International trade at EL’s port favours imports
More than R7 billion in international trade went in and out of East London’s harbour in March, according to statistics compiled by the Eastern Cape Government’s Department of Economic Development, Environmental Affairs and Tourism.
The trade was slightly balanced in favour of imports, accounting for 50.4%.
The figures are published in a fact sheet launched by the department this year, International Trade Tracker, which tracks all trade activities within the province on a quarterly basis.
This first edition focused on activities at the Port of East London during March this year based on data from the South African Revenue Services.
Future editions will include other provincial ports and a more detailed breakdown of the commodities exported and imported through them.
The fact sheet shows that in March imports worth R3 538.1 million and exports valued at R3 476.2 million moved in and out of East London harbour.
More than half were to and from Europe, mostly Germany and Belgium.
Exports worth R1 993.9 million went to Europe, accounting for 57% of all exports for the month. Only 1%, or R26.7 million, went to African countries.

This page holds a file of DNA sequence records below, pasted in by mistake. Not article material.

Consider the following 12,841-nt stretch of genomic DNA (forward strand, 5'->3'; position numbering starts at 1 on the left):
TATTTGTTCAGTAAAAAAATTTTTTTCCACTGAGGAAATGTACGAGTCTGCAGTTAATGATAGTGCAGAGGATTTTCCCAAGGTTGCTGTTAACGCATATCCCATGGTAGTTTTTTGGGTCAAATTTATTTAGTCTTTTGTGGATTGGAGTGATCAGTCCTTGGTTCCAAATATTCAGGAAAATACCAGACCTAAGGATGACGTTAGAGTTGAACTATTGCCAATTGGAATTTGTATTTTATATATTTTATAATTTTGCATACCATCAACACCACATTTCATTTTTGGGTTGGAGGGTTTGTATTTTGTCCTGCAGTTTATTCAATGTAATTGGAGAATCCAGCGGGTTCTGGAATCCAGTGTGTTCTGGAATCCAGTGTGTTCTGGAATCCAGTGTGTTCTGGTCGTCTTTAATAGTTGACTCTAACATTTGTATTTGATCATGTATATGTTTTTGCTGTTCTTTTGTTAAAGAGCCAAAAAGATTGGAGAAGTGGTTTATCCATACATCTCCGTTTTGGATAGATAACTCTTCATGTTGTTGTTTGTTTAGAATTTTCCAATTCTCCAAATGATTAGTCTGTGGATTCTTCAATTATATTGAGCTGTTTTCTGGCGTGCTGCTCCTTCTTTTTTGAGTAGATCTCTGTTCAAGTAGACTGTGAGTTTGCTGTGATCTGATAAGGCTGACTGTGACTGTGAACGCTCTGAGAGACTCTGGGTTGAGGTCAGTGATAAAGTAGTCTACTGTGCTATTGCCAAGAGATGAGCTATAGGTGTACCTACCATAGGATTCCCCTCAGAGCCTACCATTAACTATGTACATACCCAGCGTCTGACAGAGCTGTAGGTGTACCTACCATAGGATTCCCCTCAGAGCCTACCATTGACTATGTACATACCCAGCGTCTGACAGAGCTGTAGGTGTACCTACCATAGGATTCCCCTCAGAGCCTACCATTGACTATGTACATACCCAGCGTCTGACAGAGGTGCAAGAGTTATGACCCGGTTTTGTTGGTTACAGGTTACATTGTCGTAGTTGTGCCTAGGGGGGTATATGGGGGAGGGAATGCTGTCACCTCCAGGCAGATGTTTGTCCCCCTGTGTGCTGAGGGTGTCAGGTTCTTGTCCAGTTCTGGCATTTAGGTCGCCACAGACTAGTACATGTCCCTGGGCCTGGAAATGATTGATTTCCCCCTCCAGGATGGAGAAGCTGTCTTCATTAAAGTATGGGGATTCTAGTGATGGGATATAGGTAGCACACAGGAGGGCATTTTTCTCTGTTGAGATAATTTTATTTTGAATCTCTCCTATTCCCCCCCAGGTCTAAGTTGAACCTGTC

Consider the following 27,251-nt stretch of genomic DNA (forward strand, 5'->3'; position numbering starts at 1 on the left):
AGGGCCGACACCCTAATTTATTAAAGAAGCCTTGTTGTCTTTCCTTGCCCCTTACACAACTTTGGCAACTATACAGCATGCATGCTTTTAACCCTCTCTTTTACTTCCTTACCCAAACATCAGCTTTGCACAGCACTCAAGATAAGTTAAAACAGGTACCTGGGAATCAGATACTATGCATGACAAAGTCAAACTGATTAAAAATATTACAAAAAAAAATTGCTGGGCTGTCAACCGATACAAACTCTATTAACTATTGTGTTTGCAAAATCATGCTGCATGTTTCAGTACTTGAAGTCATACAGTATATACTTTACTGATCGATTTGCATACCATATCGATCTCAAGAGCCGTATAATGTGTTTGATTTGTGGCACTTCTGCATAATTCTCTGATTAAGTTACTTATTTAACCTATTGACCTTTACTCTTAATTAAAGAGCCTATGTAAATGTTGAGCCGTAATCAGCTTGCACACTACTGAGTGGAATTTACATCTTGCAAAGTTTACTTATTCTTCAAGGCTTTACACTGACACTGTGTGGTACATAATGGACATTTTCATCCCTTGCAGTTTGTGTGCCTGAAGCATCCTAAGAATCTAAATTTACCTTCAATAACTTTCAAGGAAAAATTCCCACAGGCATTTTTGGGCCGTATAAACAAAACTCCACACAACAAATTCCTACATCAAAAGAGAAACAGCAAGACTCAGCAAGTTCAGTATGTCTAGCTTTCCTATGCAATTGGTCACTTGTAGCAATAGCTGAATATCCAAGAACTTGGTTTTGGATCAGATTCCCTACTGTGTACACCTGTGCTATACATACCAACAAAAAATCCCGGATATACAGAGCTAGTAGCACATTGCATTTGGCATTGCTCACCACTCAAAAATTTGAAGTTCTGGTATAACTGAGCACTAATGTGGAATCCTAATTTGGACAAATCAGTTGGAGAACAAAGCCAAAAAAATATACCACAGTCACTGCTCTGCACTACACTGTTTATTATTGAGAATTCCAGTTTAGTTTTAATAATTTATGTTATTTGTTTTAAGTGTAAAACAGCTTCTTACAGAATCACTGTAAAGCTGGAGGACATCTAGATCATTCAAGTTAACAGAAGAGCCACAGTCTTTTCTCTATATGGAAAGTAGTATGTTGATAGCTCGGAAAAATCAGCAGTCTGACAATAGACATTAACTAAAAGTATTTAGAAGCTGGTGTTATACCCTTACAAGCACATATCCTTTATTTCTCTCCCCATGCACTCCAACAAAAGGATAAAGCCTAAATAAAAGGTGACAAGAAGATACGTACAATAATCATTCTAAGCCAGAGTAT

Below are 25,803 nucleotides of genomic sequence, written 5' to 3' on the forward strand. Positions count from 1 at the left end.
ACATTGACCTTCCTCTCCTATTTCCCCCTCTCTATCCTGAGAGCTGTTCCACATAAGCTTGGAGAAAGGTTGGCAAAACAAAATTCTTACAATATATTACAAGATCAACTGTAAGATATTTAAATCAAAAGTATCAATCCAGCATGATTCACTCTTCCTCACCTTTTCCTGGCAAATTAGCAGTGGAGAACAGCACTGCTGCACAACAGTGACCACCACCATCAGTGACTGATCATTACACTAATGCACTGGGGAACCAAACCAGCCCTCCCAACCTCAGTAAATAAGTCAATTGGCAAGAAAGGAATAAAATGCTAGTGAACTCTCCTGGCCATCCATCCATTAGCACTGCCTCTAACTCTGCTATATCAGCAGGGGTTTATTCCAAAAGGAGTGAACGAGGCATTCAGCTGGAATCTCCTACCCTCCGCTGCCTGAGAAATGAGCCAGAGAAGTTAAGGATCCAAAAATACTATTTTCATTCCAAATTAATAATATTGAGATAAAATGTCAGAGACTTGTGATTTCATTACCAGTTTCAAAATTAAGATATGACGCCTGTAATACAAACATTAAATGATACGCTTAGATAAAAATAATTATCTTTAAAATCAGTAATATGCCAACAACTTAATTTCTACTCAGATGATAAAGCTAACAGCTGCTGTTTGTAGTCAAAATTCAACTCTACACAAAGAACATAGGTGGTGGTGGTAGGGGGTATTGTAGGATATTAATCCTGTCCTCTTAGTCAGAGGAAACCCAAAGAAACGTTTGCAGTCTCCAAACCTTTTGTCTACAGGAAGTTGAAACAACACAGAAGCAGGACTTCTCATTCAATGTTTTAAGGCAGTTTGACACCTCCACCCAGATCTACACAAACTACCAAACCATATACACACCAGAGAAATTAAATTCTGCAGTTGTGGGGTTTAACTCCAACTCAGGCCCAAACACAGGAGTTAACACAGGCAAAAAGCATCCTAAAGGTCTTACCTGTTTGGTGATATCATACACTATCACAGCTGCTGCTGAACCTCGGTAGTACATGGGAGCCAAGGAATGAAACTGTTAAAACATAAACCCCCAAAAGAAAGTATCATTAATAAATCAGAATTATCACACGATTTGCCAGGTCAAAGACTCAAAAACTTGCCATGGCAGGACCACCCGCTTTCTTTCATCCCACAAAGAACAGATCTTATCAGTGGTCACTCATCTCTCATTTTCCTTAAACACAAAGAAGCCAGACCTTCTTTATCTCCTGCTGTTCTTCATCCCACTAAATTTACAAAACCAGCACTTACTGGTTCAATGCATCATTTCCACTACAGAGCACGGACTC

The second biggest destination for exports was Asia, accounting for R649 million (19%). The smallest was North America with only R5.2 million in exports.
South America (R533.4 million or 15%) and Australia and Oceania (R268 million or 8%) were the other major export destinations.
Imports into East London were even more heavily weighted in favour of Europe, with a 76% share of imports worth a total of R2 679.8 million coming into the harbour.
North America was from where the second biggest value of imports came at R601.3 million, or 17%. Imports from Asia amounted to R209.8 million (6%) and Africa R46.6 million (1%).
Of African imports, almost all – R33.8 million - came from Mozambique.
Although total imports exceeded total exports by R69.1 million, the greatest trade imbalance was with Europe where the value of imports exceeded value of exports by approximately R686 million.
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